Seven hundred years ago the printing press veritably changed the world. The printing press, a stellar innovation of its day, democratized knowledge. Not only did it allow people from far and distant worlds to share knowledge quickly, but it also launched a global 'news' network, kicking the renaissance into high gear, starting the scientific revolution, and birthing an era of machines. Thanks in large part to an invention that mass produced books, the planet's consciousness transmuted. The French philosopher-scientist Rene Descartes captured it in his universal adage: “I think, therefore I am."
Forty years ago, the internet revolutionized the world again, and now 60% of the global population (4.6B) uses the internet actively; of this, 93% do it through their mobiles. In a sense likely to evoke déjà vu, we now live in a time that asserts, “I connect, therefore I am."
This blog is centered on a notion which we all so easily take for granted - Connectivity. From exploring building blocks of the continental-glue called 'Digital Infrastructure,' we will de-layer various technologies, their dynamics, and dependencies that make possible our planet's pre-eminent change agent, Digital Transformation.
Especially for the technology vendors, by its end, the blog strives to highlight how technological advancements in internet connectivity with increased bandwidth and new industry trends are ushering in keystone opportunities and inflection points. Let's get started!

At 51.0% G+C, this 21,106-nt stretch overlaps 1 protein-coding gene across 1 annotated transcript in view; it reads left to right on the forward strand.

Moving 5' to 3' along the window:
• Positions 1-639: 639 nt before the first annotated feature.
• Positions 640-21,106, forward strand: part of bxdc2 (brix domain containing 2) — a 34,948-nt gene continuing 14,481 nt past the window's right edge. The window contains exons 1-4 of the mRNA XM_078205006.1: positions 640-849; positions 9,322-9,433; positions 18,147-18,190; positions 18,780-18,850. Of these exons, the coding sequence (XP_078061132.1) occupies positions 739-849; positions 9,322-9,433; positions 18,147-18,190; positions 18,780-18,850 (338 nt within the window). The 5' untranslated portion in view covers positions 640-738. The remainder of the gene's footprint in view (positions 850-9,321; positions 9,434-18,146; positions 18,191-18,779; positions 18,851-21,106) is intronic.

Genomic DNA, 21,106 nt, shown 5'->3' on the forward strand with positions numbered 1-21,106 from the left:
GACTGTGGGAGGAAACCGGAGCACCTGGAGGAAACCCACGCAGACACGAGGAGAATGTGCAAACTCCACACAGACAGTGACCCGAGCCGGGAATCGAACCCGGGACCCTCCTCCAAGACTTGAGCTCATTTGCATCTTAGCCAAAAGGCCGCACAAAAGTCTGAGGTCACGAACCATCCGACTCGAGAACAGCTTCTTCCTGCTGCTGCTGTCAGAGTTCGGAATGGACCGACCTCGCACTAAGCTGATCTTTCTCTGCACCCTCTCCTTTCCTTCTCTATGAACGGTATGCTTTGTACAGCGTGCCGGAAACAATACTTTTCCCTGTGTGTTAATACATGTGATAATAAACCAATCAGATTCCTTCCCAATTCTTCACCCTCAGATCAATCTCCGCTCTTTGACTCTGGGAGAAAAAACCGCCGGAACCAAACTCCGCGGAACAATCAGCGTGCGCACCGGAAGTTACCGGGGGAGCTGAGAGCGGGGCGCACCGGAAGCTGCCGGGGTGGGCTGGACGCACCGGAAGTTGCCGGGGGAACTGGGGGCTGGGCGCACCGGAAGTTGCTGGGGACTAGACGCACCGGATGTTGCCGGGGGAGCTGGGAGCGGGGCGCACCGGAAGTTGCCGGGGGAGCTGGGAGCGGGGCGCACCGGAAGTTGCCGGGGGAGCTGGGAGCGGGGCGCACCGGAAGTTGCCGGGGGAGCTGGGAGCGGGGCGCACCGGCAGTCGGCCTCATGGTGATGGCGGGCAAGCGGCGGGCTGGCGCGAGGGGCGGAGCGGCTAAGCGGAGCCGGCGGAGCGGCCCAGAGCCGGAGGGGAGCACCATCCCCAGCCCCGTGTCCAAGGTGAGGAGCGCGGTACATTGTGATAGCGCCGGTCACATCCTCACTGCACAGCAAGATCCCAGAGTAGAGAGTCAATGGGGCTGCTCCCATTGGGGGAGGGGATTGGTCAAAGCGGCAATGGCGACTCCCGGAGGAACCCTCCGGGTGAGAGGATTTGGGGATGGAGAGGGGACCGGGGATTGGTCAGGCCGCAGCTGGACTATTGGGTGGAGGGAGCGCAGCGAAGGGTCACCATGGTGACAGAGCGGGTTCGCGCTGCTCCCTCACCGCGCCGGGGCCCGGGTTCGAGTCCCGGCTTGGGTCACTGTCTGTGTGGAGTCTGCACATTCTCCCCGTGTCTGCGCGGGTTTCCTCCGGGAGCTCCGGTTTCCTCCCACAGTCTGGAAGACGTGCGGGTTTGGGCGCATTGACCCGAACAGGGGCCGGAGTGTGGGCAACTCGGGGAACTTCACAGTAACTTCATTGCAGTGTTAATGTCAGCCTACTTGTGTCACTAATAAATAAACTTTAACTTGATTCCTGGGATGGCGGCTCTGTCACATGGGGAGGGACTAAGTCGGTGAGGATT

Digital infrastructure is a foundational capability for any global organization. It includes the internet backbone, the network, and cloud infrastructure, and through industry apps and interfaces, it ties into the billions of customer end devices (mobiles, wearables, AR&VR). But how does it all come together?
Is there a helicopter view? The following schematic illustrates key consumer and industry applications usage trends.
Digital connectivity requires mobile spectrum allocations and radio frequencies. While government policies ensure no demographic is left unconnected, the affordability factor decides adoption rates in emerging economies. The quality of internet access is inseparable from the growth of digital economies and productive communities. Besides several ISPs (Cable Operator, DSL, Fibernet, 5G/4G, and Satellite Internet Service) providing last-mile user connectivity, it is 5G that promises to be a true game-changer. Enterprises currently sandboxing their applications on 5G are for sure tomorrow's most anticipated reveals.
The internet backbone today is made up of the fastest routers that can deliver anything from 400 GBEs to 1TBEs. The 400 Gbps optics for DCI will play a major role in enabling better user experiences. As Tier 2 and 3 providers enhance their last-mile connectivity to utilize the increased bandwidth supported by Tier 1 providers, end-users with 2.5 GB - 5 GB speeds will benefit.
Latency is how fast the signal travels through networks (10 milliseconds for a 5G network). As researchers work to bring it down to 1 millisecond, it is latency that provides (bandwidth alone doesn't help) for a whole new set of applications across domains of AR, VR, Gaming, Autonomous Vehicles, Factory Robots, and Haptics, etc.
Not only are the next-generation applications built around the twin variables of bandwidth and latency, but they also depend heavily on the cloud.
Gartner reports that by 2025, 85% of enterprises will adopt the cloud-first principle. In 2021 alone, the worldwide public cloud end-user spending will grow by 23%. Cloud is compelling because it offers business continuity, preserves cash, optimizes IT spending, fosters remote collaboration between customers and partners. Most importantly, tomorrow's technologies need performance computing, massive storage, data processing, real-time analytics, high-end streaming, and media processing – all made possible by the Cloud.